print limits ?? that's a non issue, in a few years the printed newspapers will disappear.
the same way as  movie theaters disappeared after VHS introduction?
but who knows . So I am not voting your post down
 

ShadySue

« Reply #43 on: April 01, 2015, 08:41 »
0
Anyway, it's pretty moot.
38c or whatever for 500k print repros vs the same amount for web usage which could be seen by many more eyes and be 'live' for much, much longer.

Uncle Pete

« Reply #44 on: April 01, 2015, 12:46 »
+1
Yes, didn't I write that?

"SAA members have received official notification that they will be able to move their memberships to either PPA or ASMP for the duration of their current membership period."

Also: To qualify for tax exemption under Internal Revenue Code Section 501(c)(6), all of a nonprofit's earnings must be reinvested into the organization and may not benefit any individual member or shareholder.

SAA was a non-profit and couldn't make enough in memberships, to stay in business.

We can still join PPA or ASMP.

PPA has legislation advocacy and works with copyright issues.

ASMP is more about Media Photographers, maybe a better match? http://asmp.org/

I don't know how either feels about Microstock at this point in time. Maybe there needs to be a chapter of ASMP for Microstock, to serve the special interests of people who work this industry.


http://www.stockphototalk.com/phototalk/2011/03/stock-artists-alliance-closes-doors.html

« Reply #45 on: April 02, 2015, 17:41 »
+2
Can someone tell me what gets a print run of more than 500,000 ?

Newspapers, monthly magazines, council publications, political newsletters, promotional flyers for national events, door drops, etc. You would be surprised, 500,000 in print industry is nothing really.

Well maybe there is bigger print runs in countries other than mine but for example.

Sydney Morning Herald - Saturday = 223,000  (2013) Mon-Frid (132,000)
Women Weekly on of the biggest magazines in Australia (printed monthly :) ) = 459,000 (2013)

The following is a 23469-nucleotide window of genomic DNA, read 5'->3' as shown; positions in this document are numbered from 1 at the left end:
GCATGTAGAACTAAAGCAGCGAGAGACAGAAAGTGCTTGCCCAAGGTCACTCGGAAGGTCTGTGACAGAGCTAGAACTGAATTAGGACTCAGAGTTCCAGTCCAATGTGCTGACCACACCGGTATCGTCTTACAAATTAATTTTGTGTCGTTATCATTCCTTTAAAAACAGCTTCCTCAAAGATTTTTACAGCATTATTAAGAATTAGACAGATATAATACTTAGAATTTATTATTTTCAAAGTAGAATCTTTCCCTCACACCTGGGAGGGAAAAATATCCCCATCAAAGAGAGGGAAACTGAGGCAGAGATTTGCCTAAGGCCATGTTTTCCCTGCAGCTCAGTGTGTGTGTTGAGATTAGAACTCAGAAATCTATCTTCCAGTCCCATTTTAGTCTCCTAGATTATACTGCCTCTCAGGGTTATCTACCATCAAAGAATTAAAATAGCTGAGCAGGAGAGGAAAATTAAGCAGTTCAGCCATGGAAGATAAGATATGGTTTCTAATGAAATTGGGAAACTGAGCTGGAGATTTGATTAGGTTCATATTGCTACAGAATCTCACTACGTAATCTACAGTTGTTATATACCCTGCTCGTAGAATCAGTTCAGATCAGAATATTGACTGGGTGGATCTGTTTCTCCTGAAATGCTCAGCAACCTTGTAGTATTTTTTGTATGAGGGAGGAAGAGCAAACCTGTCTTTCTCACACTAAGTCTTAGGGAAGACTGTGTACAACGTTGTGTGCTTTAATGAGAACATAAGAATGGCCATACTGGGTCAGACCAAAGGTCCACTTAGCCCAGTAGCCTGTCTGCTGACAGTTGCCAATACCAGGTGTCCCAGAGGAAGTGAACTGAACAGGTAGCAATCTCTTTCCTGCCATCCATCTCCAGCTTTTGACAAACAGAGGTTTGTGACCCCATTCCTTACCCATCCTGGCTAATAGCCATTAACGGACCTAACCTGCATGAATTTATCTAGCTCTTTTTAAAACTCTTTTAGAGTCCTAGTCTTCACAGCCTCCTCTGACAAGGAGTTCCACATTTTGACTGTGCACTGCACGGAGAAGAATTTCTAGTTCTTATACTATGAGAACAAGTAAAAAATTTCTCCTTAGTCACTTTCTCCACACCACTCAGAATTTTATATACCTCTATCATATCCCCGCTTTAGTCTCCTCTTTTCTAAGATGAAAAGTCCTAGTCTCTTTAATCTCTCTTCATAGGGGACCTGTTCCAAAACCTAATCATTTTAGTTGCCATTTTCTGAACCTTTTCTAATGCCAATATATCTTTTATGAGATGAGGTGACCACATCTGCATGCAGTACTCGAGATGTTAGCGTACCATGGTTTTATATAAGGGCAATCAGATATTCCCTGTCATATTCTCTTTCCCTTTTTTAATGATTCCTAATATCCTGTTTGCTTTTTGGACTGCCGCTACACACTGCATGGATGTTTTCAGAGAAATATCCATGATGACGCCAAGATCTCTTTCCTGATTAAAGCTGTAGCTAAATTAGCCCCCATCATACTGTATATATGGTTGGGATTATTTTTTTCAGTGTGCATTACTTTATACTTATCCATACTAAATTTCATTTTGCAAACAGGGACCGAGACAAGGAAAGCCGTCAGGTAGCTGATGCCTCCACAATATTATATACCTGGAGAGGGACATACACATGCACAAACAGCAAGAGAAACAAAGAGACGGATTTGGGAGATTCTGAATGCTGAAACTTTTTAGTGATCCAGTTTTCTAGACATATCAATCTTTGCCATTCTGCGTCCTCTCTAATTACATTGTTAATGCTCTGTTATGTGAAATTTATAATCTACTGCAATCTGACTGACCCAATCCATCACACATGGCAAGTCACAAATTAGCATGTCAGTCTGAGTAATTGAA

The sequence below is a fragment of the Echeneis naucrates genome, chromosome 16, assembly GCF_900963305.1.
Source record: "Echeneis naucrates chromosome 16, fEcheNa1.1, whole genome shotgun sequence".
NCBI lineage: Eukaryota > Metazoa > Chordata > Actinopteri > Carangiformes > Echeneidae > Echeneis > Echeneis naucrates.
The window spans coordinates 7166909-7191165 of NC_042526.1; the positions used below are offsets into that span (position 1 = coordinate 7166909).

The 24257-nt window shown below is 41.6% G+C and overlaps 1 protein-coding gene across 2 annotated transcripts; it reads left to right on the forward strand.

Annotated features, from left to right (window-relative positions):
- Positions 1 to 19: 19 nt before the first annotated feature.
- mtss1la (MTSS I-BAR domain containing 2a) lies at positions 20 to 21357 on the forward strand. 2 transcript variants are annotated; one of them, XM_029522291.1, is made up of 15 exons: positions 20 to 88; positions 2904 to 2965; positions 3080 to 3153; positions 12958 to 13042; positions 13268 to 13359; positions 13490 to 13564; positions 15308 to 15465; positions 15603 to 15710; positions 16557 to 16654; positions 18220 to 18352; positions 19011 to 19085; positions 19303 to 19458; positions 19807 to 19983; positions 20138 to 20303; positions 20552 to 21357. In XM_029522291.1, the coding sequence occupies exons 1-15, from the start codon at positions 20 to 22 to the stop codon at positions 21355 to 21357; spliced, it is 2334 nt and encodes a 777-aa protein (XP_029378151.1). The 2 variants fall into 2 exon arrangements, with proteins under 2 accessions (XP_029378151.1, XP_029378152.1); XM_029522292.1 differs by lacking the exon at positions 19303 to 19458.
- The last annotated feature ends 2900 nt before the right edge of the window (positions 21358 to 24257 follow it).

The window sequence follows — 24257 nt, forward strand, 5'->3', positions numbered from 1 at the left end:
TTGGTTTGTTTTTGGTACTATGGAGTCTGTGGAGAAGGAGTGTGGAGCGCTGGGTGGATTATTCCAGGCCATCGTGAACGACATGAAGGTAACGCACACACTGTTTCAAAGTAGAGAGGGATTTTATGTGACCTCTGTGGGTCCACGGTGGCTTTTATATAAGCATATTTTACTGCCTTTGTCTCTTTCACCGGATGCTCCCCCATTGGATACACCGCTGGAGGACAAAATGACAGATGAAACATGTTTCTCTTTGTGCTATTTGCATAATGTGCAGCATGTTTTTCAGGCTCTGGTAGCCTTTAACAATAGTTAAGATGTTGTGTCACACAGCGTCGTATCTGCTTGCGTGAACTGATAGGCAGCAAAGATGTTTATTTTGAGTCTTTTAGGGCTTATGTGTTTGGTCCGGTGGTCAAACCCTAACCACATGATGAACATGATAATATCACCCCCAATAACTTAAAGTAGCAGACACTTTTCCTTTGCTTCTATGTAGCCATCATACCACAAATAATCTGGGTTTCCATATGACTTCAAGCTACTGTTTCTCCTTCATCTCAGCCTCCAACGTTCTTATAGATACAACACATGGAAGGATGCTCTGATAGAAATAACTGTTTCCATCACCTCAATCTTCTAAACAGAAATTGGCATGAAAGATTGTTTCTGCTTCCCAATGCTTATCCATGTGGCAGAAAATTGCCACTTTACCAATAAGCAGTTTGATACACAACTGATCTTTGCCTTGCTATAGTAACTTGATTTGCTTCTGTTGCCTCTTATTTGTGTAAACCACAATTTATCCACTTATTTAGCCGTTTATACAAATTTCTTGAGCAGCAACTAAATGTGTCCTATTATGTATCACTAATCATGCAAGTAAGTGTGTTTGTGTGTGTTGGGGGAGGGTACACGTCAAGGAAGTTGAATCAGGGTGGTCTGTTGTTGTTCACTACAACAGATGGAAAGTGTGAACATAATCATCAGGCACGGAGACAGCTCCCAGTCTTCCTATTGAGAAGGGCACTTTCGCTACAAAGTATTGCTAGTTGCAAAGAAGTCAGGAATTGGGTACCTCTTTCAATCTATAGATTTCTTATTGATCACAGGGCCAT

Council publications => there aren't 500,000 dwellings in a council area.

Sure there are things like the New York times, time magazine but I don't think there are as many as you say and year on year there will be less. Number of print runs allowed without EL should be reduced not increased.






« Reply #46 on: April 02, 2015, 19:28 »
+6
I just wonder if Scott Braut left more because he knew clawbacks were forthcoming and did not want to be a part of that. I have ZERO PROOF, just wondering because he was in here interacting so often on most SS issues. Not surprising to me that nobody from SS is here answering/clarifying this particular issue. That's tantamount to 'guilty as charged'.

« Reply #47 on: April 03, 2015, 06:03 »
-7
So Shutter develops new business models to earn more profit, for both them and me. Thats fine. They adapt to the market.

I think this step is very elegant, compared to many steps on istock, when they began to prey on their contributors, and alianated them.
It might be a win win situation, or at least it sounds like one.

There is a mighty big difference in how the two companies address their contributors. It feels like Shutter is making business with us, contrary to iStock who used us for their business.


« Reply #48 on: April 03, 2015, 08:00 »
+5
So Shutter develops new business models to earn more profit, for both them and me. Thats fine. They adapt to the market.

I think this step is very elegant, compared to many steps on istock, when they began to prey on their contributors, and alianated them.
It might be a win win situation, or at least it sounds like one.

There is a mighty big difference in how the two companies address their contributors. It feels like Shutter is making business with us, contrary to iStock who used us for their business.

This is likely just step #1. Lipstick on a pig kind a thing.

« Reply #49 on: April 06, 2015, 08:59 »
+5
I wrote to SS to register my extreme disapproval of this terrible move, but they never responded. So I will say it here. I've been licensing my images for print for 30 years, and there is rarely even a print run of 250,000 let alone 500,000. In fact, years ago I tried to get them to reduce the 250,000 to 10,000 where it belongs. And now this. As I said at the advent of the stupid stupid DPC, anyone who does not close their account at Fotolia has no call to be complaining about this new development because you're adding to the mess. I am disgusted.